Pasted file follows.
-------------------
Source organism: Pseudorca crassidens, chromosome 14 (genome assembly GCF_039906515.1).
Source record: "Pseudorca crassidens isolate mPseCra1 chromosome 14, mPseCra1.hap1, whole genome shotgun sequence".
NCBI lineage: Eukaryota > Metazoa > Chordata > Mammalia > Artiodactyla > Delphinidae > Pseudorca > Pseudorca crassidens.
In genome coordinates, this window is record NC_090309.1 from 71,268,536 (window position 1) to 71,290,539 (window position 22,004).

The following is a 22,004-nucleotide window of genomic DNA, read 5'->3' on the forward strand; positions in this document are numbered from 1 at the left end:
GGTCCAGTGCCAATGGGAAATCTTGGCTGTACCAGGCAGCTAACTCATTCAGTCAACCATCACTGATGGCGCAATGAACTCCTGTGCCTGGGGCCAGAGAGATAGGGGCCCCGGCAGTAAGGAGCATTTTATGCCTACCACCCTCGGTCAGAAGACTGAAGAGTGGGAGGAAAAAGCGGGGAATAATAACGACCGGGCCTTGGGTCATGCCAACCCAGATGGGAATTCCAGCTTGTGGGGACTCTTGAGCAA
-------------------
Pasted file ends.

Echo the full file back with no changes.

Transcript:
Source organism: Pseudorca crassidens, chromosome 14 (genome assembly GCF_039906515.1).
Source record: "Pseudorca crassidens isolate mPseCra1 chromosome 14, mPseCra1.hap1, whole genome shotgun sequence".
NCBI lineage: Eukaryota > Metazoa > Chordata > Mammalia > Artiodactyla > Delphinidae > Pseudorca > Pseudorca crassidens.
In genome coordinates, this window is record NC_090309.1 from 71,268,536 (window position 1) to 71,290,539 (window position 22,004).

The following is a 22,004-nucleotide window of genomic DNA, read 5'->3' on the forward strand; positions in this document are numbered from 1 at the left end:
GGTCCAGTGCCAATGGGAAATCTTGGCTGTACCAGGCAGCTAACTCATTCAGTCAACCATCACTGATGGCGCAATGAACTCCTGTGCCTGGGGCCAGAGAGATAGGGGCCCCGGCAGTAAGGAGCATTTTATGCCTACCACCCTCGGTCAGAAGACTGAAGAGTGGGAGGAAAAAGCGGGGAATAATAACGACCGGGCCTTGGGTCATGCCAACCCAGATGGGAATTCCAGCTTGTGGGGACTCTTGAGCAA